Retrieval of nitrogen dioxide stratospheric profiles from ground-based zenith-sky UV-visible observations: validation of the technique through correlative comparisons
1Institut d’Aeronomie Spatiale de Belgique (IASB-BIRA), Brussels, Belgium
2Institute for Environmental Physics, University of Heidelberg, Germany
3Service d’Aeronomie du CNRS, Verrieres le Buisson, France
*Now at: Service de Chimie Quantique et Photophysique: atomes, molécules et atmosphères, Université Libre de Bruxelles, Belgium
**Now at: Jet Propulsion Laboratory, Pasadena, California, USA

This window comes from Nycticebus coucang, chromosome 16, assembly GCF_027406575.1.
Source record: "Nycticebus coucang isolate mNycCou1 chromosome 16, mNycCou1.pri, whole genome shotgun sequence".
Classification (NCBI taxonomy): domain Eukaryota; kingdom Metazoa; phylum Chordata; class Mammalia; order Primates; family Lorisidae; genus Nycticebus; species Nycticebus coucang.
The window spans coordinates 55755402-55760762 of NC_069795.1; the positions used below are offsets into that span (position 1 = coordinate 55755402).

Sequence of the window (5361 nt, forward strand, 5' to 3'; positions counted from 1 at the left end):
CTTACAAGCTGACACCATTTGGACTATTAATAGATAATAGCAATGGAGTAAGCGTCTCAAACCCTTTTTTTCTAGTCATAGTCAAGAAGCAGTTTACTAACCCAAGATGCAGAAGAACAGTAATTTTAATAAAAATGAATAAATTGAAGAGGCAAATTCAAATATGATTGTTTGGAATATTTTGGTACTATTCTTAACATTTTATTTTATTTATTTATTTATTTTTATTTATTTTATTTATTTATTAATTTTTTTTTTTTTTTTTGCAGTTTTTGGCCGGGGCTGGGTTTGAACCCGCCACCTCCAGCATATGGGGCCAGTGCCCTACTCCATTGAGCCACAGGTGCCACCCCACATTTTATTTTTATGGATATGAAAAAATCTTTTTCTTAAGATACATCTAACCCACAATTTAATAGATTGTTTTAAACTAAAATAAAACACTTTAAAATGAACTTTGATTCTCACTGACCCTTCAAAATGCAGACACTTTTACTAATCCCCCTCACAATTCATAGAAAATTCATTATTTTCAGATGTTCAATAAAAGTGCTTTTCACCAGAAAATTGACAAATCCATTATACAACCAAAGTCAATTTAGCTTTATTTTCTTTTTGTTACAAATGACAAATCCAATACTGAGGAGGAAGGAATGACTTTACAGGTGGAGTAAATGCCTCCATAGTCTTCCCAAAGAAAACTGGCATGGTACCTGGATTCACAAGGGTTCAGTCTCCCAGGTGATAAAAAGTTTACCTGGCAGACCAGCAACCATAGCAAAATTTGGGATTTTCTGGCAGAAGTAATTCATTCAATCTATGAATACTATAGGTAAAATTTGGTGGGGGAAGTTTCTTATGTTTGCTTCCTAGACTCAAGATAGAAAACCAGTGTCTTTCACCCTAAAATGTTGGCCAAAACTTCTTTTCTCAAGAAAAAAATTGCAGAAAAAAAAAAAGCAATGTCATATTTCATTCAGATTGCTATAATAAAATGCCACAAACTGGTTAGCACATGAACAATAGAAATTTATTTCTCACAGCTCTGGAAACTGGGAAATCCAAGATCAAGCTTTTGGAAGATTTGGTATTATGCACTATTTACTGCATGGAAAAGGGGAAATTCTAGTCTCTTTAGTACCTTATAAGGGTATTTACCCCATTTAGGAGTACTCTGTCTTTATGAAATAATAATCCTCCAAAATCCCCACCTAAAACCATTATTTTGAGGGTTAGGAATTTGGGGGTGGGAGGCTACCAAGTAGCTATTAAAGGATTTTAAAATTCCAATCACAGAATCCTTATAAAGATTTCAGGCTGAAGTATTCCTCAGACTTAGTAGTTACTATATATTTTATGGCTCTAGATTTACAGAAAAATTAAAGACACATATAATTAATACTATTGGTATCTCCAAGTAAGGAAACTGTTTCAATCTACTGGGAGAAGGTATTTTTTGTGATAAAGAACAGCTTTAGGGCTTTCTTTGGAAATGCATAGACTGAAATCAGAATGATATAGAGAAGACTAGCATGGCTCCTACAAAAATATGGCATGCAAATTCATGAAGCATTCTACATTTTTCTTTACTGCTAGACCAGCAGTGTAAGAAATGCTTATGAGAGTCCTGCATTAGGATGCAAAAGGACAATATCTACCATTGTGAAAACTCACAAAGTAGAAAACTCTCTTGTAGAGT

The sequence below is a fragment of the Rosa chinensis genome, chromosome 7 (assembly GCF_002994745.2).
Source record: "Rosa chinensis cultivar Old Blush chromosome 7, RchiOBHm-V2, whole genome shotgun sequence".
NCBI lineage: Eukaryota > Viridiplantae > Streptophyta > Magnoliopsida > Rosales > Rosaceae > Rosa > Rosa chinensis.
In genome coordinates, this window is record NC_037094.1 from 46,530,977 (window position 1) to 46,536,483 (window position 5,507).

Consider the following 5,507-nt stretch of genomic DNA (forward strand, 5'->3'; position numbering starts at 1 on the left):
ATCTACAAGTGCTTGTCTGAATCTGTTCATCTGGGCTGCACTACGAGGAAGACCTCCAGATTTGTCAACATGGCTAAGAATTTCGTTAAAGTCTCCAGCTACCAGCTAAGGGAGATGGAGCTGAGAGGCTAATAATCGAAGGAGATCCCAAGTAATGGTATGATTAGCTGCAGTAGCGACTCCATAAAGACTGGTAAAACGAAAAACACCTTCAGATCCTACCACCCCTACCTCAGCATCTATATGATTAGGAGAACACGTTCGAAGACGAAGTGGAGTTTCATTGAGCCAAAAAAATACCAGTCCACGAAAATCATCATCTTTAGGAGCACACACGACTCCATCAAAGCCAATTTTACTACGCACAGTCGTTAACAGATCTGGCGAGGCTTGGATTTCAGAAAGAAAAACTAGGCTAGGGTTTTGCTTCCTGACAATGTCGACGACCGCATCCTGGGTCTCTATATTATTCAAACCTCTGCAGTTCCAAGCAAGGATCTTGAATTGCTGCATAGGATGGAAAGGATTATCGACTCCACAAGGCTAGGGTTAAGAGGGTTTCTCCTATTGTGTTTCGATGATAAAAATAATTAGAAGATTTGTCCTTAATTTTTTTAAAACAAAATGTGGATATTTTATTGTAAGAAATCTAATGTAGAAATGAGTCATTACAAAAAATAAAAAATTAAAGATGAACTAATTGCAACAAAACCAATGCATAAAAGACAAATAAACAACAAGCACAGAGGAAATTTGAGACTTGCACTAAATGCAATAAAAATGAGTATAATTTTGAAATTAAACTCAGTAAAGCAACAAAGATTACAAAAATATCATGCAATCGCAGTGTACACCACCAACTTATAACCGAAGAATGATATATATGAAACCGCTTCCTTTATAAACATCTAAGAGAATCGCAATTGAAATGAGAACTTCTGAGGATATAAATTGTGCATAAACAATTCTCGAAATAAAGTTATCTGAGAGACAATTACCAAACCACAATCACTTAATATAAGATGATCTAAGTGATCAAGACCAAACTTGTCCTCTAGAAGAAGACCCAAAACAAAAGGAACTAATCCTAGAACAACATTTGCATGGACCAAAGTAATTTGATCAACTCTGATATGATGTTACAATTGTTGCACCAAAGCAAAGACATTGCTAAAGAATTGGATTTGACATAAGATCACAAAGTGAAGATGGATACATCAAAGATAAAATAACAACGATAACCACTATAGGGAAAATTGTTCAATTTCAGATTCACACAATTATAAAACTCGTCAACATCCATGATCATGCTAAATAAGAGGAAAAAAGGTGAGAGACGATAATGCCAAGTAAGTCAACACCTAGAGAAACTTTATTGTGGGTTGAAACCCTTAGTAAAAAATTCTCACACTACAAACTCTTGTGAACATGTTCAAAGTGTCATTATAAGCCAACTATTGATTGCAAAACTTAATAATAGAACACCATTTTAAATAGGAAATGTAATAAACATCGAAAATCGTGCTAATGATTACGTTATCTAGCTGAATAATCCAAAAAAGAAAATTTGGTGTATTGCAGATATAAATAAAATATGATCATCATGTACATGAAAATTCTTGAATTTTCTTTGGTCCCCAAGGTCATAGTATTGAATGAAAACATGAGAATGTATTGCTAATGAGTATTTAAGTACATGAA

Abstract. A retrieval algorithm based on the Optimal Estimation Method (OEM) has been developed in order to provide vertical distributions of NO2 in the stratosphere from ground-based (GB) zenith-sky UV-visible observations. It has been applied to observational data sets from the NDSC (Network for Detection of Stratospheric Change) stations of Harestua (60° N, 10° E) and Andøya (69.3° N, 16.1° E) in Norway. The information content and retrieval errors have been analyzed following a formalism used for characterizing ozone profiles retrieved from solar infrared absorption spectra. In order to validate the technique, the retrieved NO2 vertical profiles and columns have been compared to correlative balloon and satellite observations. Such extensive validation of the profile and column retrievals was not reported in previously published work on the profiling from GB UV-visible measurements. A good agreement – generally better than 25% – has been found with the SAOZ (Système d'Analyse par Observations Zénithales) and DOAS (Differential Optical Absorption Spectroscopy) balloon data. A similar agreement has been reached with correlative satellite data from HALogen Occultation Experiment (HALOE) and Polar Ozone and Aerosol Measurement (POAM) III instruments above 25 km of altitude. Below 25 km, a systematic overestimation of our retrieved profiles – by up to 50% in some cases – has been observed by both HALOE and POAM III, pointing out the limitation of the satellite solar occultation technique at these altitudes. We have concluded that our study strengthens our confidence in the reliability of the retrieval of vertical distribution information from GB UV-visible observations and offers new perspectives in the use of GB UV-visible network data for validation purposes.